• Recognition is nice…

    I’ve been very busy with the first draft of a novel so I try to stay away from the vast rabbit hole that blogging is. But I got a small affirmation in the mail yesterday and we all love affirmations.

    I wrote a screenplay, Dream Reaper, which won three US awards in 2021. So I wondered what would happen if I rewrote it as a short story. Because it’s a dystopian tale, I figured it might qualify as sci-fi, and I entered in the L Ron Hubbard Future Writers contest.

    I’m so pleased it at least received an honorable mention, but I’m thrilled beyond words that a certificate arrived from the US, and we now know that South Africa is not yet a fully dystopian country because our mail service appears to be functioning.

    I may yet have what it takes to publish a book, and South Africa is still further away from being Dystopia than I thought.

  • TransMen… do they matter?

    I know some trans men. I’ll name some of them: Jerra, Andrew, Curt, Brian, Junior, Andrè. You cannot say I’ve never encountered a trans man.

    But I’m wondering why trans men don’t storm the gender castles, so to speak. Trans men are not a threat to anyone, male or female. Yet trans women are always in the news. They rape and impregnate and threaten women and young girls, and they invade women’s sport.

    Is this a concerted knee-jerk reaction to the feminist movement? Is this neo toxic masculinity dressed up as gender identity rights?

    The men I name at the beginning of this post are not quasi-lesbian trans men. They are the alters of a young woman with Dissociative Identity Disorder. They truly are male in every sense except in biology.

    I see them struggle to get guy work because they have a woman’s identification document. They face ridicule and name-calling. Now they follow the news to see how society might finally accept them. But they see trans women use gender politics to invade women’s safe spaces. These guys are especially protective of their host personality, a woman who was horrifically abused by her father as a young child. They, more than most, know how important it is for women and girls to have safe spaces.

    Love you guys! I’m your biggest fan and will always be cheering you on. Thank you for allowing me to write your story♥️

  • Dancing girls…

    Just before sunset, some local girls started doing an impromptu dance opposite my house. The right way to start the weekend. 😁

  • Village Life in South Africa

    Bedford is an Eastern Cape village in South Africa. There are about 10 000 residents, including the farmers in the broader district. Only 600 of those residents are White. The rest are isiXhosa and Coloured. And most Coloureds are from the Khoi and San Tribes, the original inhabitants of the southern tip of Africa.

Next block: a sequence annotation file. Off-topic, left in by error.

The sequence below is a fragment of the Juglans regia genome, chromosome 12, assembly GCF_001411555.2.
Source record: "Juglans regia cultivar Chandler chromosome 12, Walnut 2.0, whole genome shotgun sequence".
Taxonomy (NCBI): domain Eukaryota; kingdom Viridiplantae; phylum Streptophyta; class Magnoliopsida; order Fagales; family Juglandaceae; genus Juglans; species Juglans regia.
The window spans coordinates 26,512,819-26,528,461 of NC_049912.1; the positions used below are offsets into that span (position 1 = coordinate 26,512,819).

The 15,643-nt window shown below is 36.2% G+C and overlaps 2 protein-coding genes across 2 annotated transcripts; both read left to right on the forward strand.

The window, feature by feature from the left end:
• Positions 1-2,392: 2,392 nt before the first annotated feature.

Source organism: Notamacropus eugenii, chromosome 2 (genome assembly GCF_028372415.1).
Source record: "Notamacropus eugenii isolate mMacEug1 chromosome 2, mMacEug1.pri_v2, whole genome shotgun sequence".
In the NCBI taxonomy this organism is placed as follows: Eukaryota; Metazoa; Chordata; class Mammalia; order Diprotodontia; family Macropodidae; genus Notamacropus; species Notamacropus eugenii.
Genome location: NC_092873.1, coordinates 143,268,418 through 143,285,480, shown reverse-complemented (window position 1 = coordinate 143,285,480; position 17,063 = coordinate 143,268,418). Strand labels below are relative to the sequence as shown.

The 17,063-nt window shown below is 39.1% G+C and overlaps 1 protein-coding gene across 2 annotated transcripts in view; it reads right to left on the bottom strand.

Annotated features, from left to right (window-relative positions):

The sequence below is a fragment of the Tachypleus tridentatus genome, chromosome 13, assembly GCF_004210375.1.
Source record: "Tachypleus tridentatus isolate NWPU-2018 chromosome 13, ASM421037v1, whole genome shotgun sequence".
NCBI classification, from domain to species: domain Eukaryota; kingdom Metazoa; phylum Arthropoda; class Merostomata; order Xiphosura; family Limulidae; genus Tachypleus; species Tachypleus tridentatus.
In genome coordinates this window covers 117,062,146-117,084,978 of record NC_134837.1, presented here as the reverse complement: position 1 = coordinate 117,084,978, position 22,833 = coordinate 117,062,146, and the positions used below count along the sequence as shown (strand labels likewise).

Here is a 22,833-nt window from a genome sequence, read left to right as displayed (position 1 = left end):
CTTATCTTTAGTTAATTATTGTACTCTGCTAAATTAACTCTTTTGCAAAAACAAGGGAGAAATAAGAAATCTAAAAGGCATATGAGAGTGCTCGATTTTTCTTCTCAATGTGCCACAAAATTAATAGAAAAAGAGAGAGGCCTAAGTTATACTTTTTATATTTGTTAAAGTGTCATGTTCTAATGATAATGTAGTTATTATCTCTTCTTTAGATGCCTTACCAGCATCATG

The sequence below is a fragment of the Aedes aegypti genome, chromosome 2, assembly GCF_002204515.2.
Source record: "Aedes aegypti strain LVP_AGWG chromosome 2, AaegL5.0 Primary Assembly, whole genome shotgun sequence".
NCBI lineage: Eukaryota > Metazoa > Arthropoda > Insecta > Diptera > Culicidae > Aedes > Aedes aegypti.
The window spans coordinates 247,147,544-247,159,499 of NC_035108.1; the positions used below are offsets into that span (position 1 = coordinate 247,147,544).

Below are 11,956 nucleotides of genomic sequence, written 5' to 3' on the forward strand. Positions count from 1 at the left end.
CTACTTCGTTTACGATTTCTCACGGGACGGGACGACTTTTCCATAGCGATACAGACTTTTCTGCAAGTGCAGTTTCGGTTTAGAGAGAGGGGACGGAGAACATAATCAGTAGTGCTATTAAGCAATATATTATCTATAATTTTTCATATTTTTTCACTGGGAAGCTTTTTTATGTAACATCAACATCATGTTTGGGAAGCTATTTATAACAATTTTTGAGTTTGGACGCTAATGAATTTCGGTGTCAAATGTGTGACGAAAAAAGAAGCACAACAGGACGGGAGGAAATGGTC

We have running water twice or three times a week. The people who can afford it install rain-harvesting tanks.

    Currently, we have power blackouts for about 7 hours out of 24. But that’s the same in the rest of the country.

    As small as our village is, we have our own hospital. It’s very quiet here, except on Mondays when the dentist is open for extractions. Otherwise, the hospital is mainly for babies being born and old people dying. I live around the corner from the hospital so I see the patients pass by, on foot or in the one ambulance that services the district.

    There are snobs and shop owners and addicts and poor people and farmers and farm workers. But the races live together in relative harmony.

    Best of all, no one in our village is a blogger. So I can tell you the delicious tales without getting into trouble.

    Our hospital is as small as it looks but we are very proud of it.
  • The Importance of Pointless Activities

    I wished I could be a full-time writer. Imagine the novels and screenplays that would spew forth from my conveyor belt of creativity.

    I could write for 8 hours a day, just like a regular job and take lunches with my family so they wouldn’t miss me too much while I’m in Etherland.

    Except I can only write for three hours a day. Then my brain switches off. Granted, I’m actively writing for three hours, not thinking or planning or editing.

    And because I write from 3am to 6am, the rest of the day is for the rest of life. I’ll take an hour to edit a chapter, but my brain craves mundane activity. Like polishing the wooden floors of my tiny period home.

    All my planning and dreaming and talking to characters and getting to know them takes place while I’m polishing my floors. And then when I sit down to write at 3am the next morning, I’m already in the flow.

    I started We, Cathleen on 1 September and am at 76k words. That’s my best pace ever and I should be done with the first draft by end October.

    If you’ve read this far, I do appreciate it. If you are a fiction writer, link me to one of your posts in the comments. I’d love to visit you too. 🙏

  • How to write a book

    I’ve been writing stories since I learned the alphabet, but I’m still no nearer to knowing the recipe for writing a book.

    We are told to make elaborate outlines or basic outlines. Or we can just make it up as we go along. That’s what pantsers do, and they scorn the outliners, claiming that outlining kills creativity.

    I’ve found that the only muse killer (and I believe in the existence and assistance of the muse) is NOT writing.  The muse never wrote a single word without my active input. Ideas mean nothing if they aren’t transformed into alphabet soldiers.

    So, the secret to writing a book begins with writing.

    Follow me for more insightful insights.😁

  • Joan Didion on writing

  • Watch “How to Write Literary Fiction” on YouTube

    This is the best video I’ve seen on writing literary fiction.

  • Ernest Hemingway on writing

  • Gloria Steinem on writing